From Bharati to visva-Bharati

Small, smart and well connected
From Bharati to visva-Bharati
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Considering the expansive reach of colonial system from South America to South-East Asia, and everywhere in between, decolonisation had become inevitable post World War 2nd. The colonisers were unable to cope up with the destruction. Like a snake sheds its skin, humans are capable of getting rid of assembled habits, creating space to call matters into question. Freedoms were thus granted willingly and hurriedly in a queue. The Britishers did it in favour of India in 1947 well before the drafted plan of 1948. India soon focussed on becoming one nation from N number of princely states. In the global interface, it resorted to Non-Aligned Movement (NAM) and non-violence, much like a student who switches off to every other thing to prepare for a hardcore competitive examination. So did India avoid distractions and deviations to come a long way in evolving as a nation.

It adopted the policy of liberalisation, privatisation and globalisation popularly known as LPG, to evolve as a progressive economy. With the passing of time, the world order has been such that the boundaries between nations have reduced to a subject of geography more than polity and history. From heavily structured federal nations defined by lofty ideals and institutions, the world has essentially reduced to a global village; small, smart and well connected. Faith and belief system are more personal than ceremonial and more optional than obligatory. So have been the kinships and lineages rendered irrelevant.

The world communities wanna do business and grow economy. Our pursuits have become more practical than imaginary, more mature than mad, more trans-national than territorial and more purposeful than perverted. We are interested in trade and tariff than war and strife. Bitcoins are more sought after than bullets. At an individual level, people are earning to enjoy. Life is celebrated as far as possible. Pizza is a global meal; jeans are worn all across and the thirst is quenched by Coca-Cola throughout the length and breadth of globe. We pursue same careers in multi-national companies and commit similar crimes all across the world. We are more obese and less hungry. We do more accidents than violence. We see every scene on screen and catch everything with a click. The humanity has an extremely uniform colour by now as never before. There has been a great impetus from digital revolution in making us homogeneous quite sooner than expected. Life is highly mechanised though it lacks nature and spirit. If this homogeneity is infused with the spirit of universal brotherhood, it shall be a dream come true.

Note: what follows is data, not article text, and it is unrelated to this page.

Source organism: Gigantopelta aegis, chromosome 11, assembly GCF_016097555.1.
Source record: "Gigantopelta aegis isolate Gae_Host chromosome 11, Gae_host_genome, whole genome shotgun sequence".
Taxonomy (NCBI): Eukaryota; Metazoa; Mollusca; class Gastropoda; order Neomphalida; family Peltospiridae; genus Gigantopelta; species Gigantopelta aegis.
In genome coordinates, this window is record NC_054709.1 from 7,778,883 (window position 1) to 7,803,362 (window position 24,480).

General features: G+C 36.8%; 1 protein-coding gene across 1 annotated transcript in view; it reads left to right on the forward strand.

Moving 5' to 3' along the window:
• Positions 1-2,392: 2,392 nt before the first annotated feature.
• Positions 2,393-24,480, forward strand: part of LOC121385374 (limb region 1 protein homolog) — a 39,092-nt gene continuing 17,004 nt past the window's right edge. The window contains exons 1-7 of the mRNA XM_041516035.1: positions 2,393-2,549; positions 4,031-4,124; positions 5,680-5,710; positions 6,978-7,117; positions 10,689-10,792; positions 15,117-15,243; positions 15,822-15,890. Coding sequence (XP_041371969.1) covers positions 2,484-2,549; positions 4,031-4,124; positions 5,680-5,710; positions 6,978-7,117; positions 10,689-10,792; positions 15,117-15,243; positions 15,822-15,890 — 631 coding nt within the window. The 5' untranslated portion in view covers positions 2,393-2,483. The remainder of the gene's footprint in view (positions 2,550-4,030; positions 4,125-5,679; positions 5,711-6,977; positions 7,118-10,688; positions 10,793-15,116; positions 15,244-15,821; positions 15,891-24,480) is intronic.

This dream was envisioned by many nobles including R N Tagore who wanted us to make a leap from Bharati to visva-Bharati. To Tagore “there is only one history—the history of man. All national histories are merely chapters.” He saw Nationalism as the brainchild of west where it got powerfully manifested during American and French revolutions. Subsequently, it lost ground to more appealing doctrines like socialism and communism. Tagore was against the idea of assertive nationalism that could be blunt to humanity. He wrote, “The history has come to a stage when the moral man, the complete man, is more and more giving way, almost without knowing it, to make room for the political and the commercial man, the man of the limited purpose.” He believed that an individual must free himself from the bondage of self, community, ethnocentric attitude and must widen his world overview. Something that encompasses all valued doctrines is the Universal brotherhood.

It is a movement that has superseded all. It has also a spiritual base and a divine dimension which make it the most convincing. The highest duty of man is towards mankind and as humanity shares common ancestry, nothing is more desirable than creating a culturally diverse, politically decentralised and functionally integrated global realm based on a system of social justice. Sectarian and regional agendas have become outdated and old fashioned. These have lost all sheen, charm and appeal. Co-operation is more sensible than conflict. And the best way to implement such co-operation is by easing the flow of flux of goods, ideas and people across the globe. We are in dire need of fostering such kind of social psychology that can help us in realising the dream of R N Tagore viz; the communion of the world with India. There have been golden ages in human history when such communions have been a reality. A synthetic universal order has been achieved more than once in human history. For instance, Ibn Batuta travelled from one end of the Islamic realm of Spain to China, communicated in one language and could even be accepted as a judge in the distant Maldives. Nationalism on the other can be seen as a political offspring of Romanticism which is a part of nineteenth century European reaction to the universalising and anti-authoritarian tendencies of the earlier Enlightenment. According to Noah Harari, a prominent professor of history at Hebrew University of Jerusalem, we will have to choose between uniting humanity and nationalisms. He further goes on to say that the global liberal order has many faults and problems, but it has proved superior to all alternatives. However, the bigger question that arises is, what shall be the driving force to inculcate the sense of oneness in the 8 billion human minds living on earth. The unity of mankind is the corollary of the doctrine of Unity of God. HE is the source and the sink.

Dr. Qudsia Gani, Assistant Professor, Dept. of Physics, Govt. College for Women, Srinagar

Disclaimer: The views and opinions expressed in this article are the personal opinions of the author. The facts, analysis, assumptions and perspective appearing in the GK.

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